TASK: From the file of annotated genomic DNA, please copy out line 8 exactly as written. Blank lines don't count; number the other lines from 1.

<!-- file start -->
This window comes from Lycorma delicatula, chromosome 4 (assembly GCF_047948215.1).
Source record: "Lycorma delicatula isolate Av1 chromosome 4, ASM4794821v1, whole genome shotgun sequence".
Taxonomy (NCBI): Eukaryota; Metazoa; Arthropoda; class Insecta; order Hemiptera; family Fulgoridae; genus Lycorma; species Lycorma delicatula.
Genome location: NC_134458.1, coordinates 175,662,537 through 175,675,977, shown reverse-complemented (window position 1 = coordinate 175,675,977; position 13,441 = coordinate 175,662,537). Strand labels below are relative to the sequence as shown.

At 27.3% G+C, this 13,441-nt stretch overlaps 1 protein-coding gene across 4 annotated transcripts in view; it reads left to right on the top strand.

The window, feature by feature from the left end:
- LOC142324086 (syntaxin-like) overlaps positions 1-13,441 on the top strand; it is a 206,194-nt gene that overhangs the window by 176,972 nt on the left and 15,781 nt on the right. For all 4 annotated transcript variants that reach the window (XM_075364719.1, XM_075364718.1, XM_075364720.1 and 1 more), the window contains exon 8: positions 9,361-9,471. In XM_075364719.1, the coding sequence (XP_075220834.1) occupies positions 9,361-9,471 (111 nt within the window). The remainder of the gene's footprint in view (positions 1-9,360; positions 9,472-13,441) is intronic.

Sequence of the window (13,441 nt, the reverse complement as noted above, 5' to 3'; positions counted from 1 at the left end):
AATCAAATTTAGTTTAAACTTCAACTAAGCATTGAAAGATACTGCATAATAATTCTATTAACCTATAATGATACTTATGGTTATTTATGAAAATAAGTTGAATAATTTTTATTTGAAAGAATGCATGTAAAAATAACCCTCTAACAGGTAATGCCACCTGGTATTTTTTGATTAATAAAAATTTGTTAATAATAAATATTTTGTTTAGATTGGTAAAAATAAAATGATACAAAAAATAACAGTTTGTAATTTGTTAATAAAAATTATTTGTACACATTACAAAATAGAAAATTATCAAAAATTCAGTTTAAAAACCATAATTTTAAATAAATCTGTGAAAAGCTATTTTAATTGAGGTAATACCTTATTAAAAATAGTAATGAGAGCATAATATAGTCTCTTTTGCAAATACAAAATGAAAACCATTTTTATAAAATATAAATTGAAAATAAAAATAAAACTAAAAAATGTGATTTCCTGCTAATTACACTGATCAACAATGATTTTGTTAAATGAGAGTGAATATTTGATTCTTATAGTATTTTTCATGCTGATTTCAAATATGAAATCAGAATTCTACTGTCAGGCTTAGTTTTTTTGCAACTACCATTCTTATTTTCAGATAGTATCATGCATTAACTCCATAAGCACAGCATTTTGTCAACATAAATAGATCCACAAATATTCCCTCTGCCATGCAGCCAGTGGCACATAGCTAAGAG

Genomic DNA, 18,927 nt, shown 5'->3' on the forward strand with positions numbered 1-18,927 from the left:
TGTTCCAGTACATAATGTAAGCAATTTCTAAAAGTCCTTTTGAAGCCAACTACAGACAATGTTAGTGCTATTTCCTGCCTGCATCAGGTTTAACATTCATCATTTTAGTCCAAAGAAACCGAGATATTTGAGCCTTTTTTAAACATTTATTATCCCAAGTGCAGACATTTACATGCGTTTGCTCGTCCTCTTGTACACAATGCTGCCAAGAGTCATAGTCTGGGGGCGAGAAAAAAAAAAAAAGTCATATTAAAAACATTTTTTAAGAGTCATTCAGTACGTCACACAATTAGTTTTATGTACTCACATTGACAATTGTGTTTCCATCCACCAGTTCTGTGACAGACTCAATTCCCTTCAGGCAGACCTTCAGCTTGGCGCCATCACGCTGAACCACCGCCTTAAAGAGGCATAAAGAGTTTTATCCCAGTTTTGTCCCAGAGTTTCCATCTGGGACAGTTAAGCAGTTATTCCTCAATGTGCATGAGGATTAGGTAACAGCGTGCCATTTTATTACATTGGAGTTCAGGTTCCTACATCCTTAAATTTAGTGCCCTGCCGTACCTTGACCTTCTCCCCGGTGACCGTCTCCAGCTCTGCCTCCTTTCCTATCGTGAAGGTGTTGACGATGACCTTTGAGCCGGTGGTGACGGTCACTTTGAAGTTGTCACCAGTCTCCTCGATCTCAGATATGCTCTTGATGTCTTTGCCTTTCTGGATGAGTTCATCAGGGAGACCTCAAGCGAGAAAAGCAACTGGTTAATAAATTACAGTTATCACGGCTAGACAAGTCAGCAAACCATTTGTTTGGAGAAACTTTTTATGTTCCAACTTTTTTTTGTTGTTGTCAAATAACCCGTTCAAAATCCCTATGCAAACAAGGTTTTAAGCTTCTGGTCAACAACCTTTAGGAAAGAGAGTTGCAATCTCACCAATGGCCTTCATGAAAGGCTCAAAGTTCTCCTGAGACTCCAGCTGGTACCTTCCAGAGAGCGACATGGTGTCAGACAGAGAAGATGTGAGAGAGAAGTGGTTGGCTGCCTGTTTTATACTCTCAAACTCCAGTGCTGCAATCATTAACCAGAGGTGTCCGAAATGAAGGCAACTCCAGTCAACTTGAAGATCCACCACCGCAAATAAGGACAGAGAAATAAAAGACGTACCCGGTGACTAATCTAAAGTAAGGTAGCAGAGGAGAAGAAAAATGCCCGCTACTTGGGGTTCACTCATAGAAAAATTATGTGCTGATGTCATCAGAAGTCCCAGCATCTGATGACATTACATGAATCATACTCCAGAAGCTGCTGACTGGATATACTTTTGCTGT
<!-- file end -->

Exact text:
Sequence of the window (13,441 nt, the reverse complement as noted above, 5' to 3'; positions counted from 1 at the left end):